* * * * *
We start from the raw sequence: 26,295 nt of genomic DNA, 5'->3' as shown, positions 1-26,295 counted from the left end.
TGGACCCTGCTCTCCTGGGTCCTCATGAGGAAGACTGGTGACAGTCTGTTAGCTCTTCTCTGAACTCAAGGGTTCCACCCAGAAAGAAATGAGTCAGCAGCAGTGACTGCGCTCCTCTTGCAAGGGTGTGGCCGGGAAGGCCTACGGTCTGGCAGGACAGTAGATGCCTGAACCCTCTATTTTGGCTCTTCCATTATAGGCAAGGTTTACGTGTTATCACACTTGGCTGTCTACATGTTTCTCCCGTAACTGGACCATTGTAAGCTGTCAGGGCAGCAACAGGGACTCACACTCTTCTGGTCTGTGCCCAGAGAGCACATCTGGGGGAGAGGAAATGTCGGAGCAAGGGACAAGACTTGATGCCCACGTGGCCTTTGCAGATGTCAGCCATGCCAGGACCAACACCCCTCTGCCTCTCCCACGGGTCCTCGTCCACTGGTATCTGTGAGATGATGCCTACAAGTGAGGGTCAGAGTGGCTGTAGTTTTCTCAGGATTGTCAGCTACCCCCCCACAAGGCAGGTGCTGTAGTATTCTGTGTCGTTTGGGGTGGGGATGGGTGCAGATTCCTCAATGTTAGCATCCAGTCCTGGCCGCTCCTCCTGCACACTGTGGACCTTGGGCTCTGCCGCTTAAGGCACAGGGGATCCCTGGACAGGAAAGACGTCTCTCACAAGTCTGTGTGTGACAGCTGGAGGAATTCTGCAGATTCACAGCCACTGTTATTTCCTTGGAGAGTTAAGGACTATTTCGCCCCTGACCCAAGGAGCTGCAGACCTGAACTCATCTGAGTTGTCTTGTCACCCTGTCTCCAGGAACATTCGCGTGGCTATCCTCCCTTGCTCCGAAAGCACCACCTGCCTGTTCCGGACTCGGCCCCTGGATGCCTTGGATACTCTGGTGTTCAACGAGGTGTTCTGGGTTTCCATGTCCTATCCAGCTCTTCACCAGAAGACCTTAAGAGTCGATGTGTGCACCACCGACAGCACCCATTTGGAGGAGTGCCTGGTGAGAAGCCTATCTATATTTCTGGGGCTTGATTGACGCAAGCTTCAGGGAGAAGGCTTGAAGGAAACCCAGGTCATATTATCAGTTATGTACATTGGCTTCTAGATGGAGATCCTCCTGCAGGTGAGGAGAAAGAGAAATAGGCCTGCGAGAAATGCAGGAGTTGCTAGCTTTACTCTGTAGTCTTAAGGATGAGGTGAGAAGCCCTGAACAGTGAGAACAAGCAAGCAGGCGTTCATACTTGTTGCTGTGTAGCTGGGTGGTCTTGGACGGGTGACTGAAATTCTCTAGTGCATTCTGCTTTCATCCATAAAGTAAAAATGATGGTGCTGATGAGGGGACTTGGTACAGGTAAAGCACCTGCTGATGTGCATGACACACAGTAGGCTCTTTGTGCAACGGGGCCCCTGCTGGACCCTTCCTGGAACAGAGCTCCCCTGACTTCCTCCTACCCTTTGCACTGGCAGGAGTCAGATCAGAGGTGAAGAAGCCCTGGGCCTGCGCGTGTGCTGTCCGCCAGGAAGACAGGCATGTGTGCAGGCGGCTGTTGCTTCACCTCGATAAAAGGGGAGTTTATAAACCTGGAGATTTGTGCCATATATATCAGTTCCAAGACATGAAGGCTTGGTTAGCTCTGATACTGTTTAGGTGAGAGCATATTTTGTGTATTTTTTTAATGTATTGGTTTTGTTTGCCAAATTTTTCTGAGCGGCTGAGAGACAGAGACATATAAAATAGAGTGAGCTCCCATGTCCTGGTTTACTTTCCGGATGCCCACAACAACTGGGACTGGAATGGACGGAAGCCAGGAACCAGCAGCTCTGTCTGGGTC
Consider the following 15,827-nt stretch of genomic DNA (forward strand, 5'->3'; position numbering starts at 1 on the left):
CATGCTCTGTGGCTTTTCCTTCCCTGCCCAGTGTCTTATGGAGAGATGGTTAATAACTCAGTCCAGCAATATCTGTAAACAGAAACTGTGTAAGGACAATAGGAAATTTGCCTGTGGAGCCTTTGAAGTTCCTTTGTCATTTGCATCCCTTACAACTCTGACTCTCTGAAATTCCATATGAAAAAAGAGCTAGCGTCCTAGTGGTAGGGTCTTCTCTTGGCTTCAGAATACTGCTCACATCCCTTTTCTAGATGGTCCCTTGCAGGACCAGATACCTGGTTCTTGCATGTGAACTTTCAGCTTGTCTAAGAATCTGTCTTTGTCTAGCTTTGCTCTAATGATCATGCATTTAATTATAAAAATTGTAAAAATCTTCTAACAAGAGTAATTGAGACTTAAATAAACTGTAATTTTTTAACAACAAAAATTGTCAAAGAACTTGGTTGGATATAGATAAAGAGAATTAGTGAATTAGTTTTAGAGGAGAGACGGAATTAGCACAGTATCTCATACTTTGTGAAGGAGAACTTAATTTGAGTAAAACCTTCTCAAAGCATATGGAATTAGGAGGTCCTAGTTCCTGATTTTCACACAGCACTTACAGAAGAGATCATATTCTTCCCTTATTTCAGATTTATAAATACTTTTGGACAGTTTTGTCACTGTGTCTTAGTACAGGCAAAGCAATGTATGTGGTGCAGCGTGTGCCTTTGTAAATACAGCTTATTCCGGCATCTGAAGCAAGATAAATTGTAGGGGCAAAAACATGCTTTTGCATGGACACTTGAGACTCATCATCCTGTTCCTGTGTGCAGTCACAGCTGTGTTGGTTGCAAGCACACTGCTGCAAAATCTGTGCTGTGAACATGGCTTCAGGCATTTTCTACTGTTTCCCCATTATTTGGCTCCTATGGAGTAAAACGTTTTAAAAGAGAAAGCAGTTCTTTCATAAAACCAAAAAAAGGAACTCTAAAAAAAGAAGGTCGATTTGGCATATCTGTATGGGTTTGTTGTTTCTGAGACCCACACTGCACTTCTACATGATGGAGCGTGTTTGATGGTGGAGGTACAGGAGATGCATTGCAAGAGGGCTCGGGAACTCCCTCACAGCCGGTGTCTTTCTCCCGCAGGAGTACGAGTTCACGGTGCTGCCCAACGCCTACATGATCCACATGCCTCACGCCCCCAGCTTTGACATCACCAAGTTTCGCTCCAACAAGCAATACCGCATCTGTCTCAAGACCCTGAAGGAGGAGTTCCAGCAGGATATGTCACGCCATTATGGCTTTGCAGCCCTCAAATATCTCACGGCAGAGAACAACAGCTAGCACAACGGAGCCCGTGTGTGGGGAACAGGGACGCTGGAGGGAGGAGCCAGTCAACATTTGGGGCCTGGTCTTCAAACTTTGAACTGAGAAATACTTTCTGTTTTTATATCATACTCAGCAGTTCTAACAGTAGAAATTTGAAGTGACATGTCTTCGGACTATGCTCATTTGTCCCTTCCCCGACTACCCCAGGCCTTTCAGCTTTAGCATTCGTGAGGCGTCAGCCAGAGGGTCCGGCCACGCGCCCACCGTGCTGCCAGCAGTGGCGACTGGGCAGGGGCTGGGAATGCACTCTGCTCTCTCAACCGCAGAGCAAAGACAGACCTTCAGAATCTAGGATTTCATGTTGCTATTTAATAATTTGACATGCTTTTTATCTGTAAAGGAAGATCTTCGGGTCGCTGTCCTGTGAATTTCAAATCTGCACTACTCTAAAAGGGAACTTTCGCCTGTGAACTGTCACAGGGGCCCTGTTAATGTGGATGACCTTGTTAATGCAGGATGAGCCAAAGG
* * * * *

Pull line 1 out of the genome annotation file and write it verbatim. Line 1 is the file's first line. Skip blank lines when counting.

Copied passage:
We start from the raw sequence: 26,295 nt of genomic DNA, 5'->3' as shown, positions 1-26,295 counted from the left end.